Many men rightly pointed out that we’ve had people who mortify the lust of SSA for many years within the PCA. What doesn’t occur to them is that this is the first time this has come up as a controversy. Why? Because nobody, prior to a few years ago was saying and platforming that SSA is like the man born blind. No Presbytery was judging, until a few years ago, that an illicit desire is not sin itself until one actually lusts for it. Nobody, until years ago was not only adopting Roman Catholic views on sin but promoting conferences within our Churches that outsourced sanctification about a particular lust to a conference of notionally Reformed and other semi-Pelagian (including Roman Catholic) views on sanctification.
The 48th General Assembly of the Presbyterian Church in America (PCA) was held in St. Louis last week (June 29-July 1) and so far, the dust has not yet settled. Having missed a year because of the COVID crisis many of us were eager to address issues which had been causing controversy in our denomination since the first Revoice conference in the summer of 2018 (hosted by Memorial PCA in St. Louis).
The importance of two overtures especially helps to explain the record attendance of commissioners. The final number of commissioners registered was over 2,100. To put that in perspective, the previous high was just over 1,600. Bottom line, we were there to vote on a few very specific matters.
The incursion of Revoice theology into the PCA has caused great division and confusion in our churches. We have been told to accept as an “orientation” what God’s Word calls “contrary to nature” and “dishonorable passions” (Romans 1:26-27). Some of our own Teaching Elders and Ruling Elders have made and continue to make the claim that homosexual desires are akin to blindness; a disability not a moral problem. Please understand that such a claim represents a bold contradiction to the witness of God’s Word. In equating dishonorable passions to a physical disability, they deny that homosexual attractions are sinful in and of themselves.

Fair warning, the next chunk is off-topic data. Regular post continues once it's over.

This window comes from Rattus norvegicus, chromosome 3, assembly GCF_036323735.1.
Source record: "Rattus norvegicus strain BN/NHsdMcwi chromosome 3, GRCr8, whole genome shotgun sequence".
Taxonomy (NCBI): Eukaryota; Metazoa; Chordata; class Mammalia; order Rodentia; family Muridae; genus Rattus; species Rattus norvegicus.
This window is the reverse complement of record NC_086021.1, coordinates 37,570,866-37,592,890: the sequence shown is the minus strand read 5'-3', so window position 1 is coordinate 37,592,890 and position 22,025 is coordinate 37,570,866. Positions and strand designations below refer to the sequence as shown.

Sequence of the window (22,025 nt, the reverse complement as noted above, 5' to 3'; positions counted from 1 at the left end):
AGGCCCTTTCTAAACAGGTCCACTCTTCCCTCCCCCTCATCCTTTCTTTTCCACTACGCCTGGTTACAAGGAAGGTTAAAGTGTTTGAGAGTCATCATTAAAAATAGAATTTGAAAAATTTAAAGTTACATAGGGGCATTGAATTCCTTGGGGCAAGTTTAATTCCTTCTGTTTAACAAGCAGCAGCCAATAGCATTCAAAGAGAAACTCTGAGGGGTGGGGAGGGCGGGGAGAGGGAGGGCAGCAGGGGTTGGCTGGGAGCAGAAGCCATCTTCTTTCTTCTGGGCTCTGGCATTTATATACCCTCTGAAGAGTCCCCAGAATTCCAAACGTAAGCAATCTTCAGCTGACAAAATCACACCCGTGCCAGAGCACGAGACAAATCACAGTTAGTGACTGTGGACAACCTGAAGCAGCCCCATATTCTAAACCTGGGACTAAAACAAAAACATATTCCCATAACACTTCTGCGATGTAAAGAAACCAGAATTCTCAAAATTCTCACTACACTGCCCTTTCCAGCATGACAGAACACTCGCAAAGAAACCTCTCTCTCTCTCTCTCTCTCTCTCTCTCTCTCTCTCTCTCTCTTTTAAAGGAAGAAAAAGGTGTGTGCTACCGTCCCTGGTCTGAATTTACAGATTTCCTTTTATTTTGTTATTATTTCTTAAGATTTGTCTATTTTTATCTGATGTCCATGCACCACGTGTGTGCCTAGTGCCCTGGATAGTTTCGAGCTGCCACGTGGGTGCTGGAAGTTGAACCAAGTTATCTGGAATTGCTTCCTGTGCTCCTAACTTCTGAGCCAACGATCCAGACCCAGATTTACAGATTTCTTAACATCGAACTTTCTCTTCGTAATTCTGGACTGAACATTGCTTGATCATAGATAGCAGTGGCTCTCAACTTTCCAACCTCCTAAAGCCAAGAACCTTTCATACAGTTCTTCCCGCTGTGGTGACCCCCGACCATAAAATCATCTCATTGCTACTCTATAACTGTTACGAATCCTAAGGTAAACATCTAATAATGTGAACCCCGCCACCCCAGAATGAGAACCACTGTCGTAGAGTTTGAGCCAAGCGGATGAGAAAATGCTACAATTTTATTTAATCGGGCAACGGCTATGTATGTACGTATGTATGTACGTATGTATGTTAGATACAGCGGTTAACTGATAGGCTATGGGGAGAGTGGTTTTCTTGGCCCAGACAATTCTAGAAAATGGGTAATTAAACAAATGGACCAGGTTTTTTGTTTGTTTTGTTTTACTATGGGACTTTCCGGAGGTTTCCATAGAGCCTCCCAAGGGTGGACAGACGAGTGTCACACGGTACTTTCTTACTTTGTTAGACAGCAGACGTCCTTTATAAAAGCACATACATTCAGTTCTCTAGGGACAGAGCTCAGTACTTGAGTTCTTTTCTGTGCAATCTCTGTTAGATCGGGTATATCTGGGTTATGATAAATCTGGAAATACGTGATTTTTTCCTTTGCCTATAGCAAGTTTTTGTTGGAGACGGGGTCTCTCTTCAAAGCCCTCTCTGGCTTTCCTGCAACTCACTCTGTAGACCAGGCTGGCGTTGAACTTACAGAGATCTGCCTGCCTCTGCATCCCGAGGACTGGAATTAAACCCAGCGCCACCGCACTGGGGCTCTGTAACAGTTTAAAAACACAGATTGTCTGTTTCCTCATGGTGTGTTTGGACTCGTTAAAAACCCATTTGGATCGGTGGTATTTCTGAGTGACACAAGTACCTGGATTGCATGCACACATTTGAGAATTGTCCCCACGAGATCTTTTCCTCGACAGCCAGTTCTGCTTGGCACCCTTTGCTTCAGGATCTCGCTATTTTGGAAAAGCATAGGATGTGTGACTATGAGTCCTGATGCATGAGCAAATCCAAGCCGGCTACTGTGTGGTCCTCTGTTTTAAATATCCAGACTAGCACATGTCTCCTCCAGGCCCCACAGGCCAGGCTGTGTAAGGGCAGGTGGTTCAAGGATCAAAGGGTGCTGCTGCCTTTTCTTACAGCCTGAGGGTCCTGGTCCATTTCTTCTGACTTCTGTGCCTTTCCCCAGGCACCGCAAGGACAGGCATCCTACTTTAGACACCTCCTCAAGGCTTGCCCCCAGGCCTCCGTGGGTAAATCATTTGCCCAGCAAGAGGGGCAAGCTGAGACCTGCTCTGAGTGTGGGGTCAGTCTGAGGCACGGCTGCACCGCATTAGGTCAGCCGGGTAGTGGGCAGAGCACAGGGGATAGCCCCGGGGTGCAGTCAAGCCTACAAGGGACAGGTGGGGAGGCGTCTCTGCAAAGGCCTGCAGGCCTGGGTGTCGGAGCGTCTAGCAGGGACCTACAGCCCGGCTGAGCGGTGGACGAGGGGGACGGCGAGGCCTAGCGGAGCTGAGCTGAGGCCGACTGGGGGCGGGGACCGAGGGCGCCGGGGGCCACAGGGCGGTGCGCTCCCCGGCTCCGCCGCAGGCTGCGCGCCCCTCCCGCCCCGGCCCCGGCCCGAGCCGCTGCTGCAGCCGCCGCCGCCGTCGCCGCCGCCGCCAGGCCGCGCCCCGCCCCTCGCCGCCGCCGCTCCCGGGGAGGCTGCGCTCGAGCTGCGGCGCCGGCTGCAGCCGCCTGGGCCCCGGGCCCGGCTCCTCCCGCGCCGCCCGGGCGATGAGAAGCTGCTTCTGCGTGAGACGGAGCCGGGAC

We are told that those who experience but do not physically act upon their unnatural affections are “brave” and “self-denying” for abstaining from sin. But are “brave” and “courageous” the right words to describe abstinence from abominable sin? Would we describe the man who does not commit adultery as courageous for not doing so? Mortifying sin is not courageous; it is the duty we owe our King.
We are told by some pastors in the PCA that those with unnatural affections will almost certainly not experience a change in those affections. Indeed, the belief that those enslaved by unnatural desires for the same sex can actually see those desires changed by the sanctifying power of God’s grace was described as “Wesleyan” and “Keswick” spirituality. We were told that any expectation that God’s sanctifying grace can re-order a sinful affection was “not Reformed.” Such a claim reflects, at best, a lack of understanding concerning what the Bible and our confessions actually teach about sanctification.